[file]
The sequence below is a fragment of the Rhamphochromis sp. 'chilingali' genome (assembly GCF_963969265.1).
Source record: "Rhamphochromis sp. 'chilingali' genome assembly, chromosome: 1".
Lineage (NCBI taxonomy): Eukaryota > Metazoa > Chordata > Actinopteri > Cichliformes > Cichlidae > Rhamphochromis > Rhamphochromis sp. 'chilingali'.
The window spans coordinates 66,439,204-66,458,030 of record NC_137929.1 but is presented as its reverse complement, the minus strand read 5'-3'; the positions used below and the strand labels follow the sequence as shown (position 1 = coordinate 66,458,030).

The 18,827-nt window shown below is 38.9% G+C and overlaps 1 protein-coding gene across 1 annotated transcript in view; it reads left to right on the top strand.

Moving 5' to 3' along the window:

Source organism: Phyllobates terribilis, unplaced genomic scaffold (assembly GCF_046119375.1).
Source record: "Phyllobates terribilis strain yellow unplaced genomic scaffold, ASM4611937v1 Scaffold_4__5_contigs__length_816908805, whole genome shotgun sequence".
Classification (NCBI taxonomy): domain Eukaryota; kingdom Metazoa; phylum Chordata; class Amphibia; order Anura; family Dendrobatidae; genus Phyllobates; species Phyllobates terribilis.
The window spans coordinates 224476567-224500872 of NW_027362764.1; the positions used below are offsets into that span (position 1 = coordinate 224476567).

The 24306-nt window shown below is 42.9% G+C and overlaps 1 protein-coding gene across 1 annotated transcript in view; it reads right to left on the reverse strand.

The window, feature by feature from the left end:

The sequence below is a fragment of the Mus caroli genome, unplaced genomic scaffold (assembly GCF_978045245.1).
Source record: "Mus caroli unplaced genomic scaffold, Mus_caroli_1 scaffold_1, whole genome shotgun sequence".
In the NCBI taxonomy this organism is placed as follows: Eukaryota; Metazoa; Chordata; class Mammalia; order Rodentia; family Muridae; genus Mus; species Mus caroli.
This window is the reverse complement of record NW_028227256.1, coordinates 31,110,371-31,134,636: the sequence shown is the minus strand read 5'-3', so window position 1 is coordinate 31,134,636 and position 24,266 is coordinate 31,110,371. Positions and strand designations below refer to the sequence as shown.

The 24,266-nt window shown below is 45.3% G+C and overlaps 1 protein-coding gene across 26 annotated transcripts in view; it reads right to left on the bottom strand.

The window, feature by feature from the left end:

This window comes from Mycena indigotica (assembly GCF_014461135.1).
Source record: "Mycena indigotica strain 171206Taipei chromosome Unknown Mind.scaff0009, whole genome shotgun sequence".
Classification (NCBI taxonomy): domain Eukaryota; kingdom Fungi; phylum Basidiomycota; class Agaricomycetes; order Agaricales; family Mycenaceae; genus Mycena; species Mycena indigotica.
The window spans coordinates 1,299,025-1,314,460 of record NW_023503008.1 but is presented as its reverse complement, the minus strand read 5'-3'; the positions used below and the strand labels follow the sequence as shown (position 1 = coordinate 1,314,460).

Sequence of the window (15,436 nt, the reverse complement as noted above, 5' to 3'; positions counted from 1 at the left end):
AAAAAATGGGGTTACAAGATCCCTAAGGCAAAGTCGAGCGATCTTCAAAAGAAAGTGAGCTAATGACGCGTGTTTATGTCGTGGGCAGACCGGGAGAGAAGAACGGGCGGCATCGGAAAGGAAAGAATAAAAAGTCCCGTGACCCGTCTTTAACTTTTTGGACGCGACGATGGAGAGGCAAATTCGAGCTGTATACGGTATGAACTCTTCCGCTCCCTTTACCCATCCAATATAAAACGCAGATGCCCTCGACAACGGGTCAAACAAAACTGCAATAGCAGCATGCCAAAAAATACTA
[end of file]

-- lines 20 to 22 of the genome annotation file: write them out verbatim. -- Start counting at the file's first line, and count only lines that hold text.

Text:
Source record: "Mycena indigotica strain 171206Taipei chromosome Unknown Mind.scaff0009, whole genome shotgun sequence".
Classification (NCBI taxonomy): domain Eukaryota; kingdom Fungi; phylum Basidiomycota; class Agaricomycetes; order Agaricales; family Mycenaceae; genus Mycena; species Mycena indigotica.
The window spans coordinates 1,299,025-1,314,460 of record NW_023503008.1 but is presented as its reverse complement, the minus strand read 5'-3'; the positions used below and the strand labels follow the sequence as shown (position 1 = coordinate 1,314,460).